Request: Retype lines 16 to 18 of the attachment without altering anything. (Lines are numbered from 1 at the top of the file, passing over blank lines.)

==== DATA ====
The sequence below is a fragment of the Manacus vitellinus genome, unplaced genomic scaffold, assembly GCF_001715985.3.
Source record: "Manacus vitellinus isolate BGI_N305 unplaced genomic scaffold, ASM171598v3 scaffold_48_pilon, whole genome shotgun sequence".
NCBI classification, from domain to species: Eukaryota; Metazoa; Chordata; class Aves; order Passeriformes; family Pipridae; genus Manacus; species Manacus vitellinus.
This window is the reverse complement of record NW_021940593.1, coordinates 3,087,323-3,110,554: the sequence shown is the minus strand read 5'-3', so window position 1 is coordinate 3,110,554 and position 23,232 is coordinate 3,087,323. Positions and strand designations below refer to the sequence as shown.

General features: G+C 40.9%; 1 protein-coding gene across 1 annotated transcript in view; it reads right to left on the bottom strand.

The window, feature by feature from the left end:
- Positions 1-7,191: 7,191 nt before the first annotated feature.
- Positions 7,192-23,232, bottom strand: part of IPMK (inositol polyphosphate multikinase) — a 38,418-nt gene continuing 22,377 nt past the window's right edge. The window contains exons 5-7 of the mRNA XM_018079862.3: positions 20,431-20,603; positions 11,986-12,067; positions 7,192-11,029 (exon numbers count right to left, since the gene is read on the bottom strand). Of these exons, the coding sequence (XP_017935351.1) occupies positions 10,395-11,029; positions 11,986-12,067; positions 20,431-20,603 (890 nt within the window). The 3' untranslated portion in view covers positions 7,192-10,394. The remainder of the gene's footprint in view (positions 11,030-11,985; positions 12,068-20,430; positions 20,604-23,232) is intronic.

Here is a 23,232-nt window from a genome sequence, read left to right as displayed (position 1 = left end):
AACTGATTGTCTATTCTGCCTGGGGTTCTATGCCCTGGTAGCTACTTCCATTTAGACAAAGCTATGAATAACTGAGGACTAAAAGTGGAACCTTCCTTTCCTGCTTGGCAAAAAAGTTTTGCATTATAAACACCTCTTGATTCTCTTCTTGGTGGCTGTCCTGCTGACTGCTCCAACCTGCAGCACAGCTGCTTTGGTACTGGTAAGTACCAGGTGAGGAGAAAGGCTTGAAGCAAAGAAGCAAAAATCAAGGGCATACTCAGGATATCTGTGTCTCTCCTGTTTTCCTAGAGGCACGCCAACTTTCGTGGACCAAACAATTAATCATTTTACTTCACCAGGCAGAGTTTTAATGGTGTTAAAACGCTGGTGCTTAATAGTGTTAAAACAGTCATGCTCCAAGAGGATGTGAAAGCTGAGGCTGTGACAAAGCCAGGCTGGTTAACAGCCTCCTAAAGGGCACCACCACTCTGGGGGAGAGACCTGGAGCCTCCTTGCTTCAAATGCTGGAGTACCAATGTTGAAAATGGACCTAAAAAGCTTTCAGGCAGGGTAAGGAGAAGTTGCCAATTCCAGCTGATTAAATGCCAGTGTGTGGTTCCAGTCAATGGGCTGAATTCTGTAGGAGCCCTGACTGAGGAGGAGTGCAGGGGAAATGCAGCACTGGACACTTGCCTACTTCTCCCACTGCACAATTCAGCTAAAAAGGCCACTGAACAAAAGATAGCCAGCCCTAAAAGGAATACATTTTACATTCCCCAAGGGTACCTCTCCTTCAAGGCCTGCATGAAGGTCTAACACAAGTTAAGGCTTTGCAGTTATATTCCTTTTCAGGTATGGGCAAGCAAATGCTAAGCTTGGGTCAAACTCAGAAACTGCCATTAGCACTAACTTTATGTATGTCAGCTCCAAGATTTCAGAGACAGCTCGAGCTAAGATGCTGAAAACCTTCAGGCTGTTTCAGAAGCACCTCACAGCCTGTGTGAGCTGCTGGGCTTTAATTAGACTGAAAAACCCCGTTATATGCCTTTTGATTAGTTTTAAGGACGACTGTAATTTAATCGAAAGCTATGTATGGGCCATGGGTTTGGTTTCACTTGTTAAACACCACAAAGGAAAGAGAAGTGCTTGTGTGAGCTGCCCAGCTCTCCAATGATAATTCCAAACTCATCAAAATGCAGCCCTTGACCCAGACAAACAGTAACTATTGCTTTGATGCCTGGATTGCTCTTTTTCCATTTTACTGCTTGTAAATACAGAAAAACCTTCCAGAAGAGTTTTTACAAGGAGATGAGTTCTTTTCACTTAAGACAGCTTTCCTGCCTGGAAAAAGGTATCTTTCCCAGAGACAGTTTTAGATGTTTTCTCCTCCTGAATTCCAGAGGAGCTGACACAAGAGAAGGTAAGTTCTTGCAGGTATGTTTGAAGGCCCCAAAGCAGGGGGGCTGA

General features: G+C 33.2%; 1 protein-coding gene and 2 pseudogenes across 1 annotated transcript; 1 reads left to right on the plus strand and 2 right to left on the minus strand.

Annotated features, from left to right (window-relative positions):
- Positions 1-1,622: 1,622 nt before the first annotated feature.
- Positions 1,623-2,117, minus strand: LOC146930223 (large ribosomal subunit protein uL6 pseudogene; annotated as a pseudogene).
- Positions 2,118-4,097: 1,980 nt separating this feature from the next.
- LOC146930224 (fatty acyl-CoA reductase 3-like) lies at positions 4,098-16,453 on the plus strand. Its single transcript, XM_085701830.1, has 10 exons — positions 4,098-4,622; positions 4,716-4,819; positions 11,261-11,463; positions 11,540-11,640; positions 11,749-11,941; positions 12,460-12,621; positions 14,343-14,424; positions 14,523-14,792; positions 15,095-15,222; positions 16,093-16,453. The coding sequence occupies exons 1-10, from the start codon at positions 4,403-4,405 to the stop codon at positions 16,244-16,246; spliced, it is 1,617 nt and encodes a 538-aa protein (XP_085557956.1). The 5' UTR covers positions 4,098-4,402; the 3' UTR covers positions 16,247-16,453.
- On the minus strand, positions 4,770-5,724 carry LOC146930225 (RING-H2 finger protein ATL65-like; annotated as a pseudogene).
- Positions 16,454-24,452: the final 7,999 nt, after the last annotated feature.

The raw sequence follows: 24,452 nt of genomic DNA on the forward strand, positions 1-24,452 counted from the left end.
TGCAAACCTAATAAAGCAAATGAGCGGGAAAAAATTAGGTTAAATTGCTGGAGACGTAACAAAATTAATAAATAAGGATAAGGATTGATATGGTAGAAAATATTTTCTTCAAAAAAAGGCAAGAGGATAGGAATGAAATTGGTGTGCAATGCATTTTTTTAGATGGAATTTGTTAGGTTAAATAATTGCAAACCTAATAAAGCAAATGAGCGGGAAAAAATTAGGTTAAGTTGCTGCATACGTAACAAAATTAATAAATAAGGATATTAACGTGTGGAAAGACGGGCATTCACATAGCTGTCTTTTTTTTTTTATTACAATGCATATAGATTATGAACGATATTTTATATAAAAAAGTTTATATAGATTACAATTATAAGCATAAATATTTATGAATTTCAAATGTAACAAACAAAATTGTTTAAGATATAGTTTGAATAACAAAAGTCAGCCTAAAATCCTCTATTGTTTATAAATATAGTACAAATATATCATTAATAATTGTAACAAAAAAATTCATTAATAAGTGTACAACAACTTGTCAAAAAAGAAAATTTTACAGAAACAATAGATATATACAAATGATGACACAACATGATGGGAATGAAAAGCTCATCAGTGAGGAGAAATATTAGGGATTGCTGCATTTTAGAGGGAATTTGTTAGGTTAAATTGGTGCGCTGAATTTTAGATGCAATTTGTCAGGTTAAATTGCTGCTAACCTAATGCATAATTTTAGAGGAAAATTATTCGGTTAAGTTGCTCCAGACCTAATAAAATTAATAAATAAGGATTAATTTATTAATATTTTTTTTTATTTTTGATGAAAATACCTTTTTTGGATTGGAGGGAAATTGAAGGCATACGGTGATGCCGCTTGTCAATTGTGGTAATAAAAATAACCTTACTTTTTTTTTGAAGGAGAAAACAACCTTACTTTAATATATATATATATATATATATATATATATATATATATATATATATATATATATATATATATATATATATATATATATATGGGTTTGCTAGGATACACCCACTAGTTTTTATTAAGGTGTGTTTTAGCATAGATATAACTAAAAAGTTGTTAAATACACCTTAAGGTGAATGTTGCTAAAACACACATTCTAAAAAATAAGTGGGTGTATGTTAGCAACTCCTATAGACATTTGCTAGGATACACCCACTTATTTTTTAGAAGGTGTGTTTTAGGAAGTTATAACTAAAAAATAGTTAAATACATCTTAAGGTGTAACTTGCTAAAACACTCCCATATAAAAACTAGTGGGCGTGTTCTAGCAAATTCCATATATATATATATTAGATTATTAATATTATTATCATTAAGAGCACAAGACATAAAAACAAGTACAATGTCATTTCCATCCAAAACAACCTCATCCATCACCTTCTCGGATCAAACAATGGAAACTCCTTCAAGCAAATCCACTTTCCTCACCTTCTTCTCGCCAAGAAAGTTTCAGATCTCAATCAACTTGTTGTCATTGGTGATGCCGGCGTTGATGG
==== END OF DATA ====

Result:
- LOC146930224 (fatty acyl-CoA reductase 3-like) lies at positions 4,098-16,453 on the plus strand. Its single transcript, XM_085701830.1, has 10 exons — positions 4,098-4,622; positions 4,716-4,819; positions 11,261-11,463; positions 11,540-11,640; positions 11,749-11,941; positions 12,460-12,621; positions 14,343-14,424; positions 14,523-14,792; positions 15,095-15,222; positions 16,093-16,453. The coding sequence occupies exons 1-10, from the start codon at positions 4,403-4,405 to the stop codon at positions 16,244-16,246; spliced, it is 1,617 nt and encodes a 538-aa protein (XP_085557956.1). The 5' UTR covers positions 4,098-4,402; the 3' UTR covers positions 16,247-16,453.
- On the minus strand, positions 4,770-5,724 carry LOC146930225 (RING-H2 finger protein ATL65-like; annotated as a pseudogene).
- Positions 16,454-24,452: the final 7,999 nt, after the last annotated feature.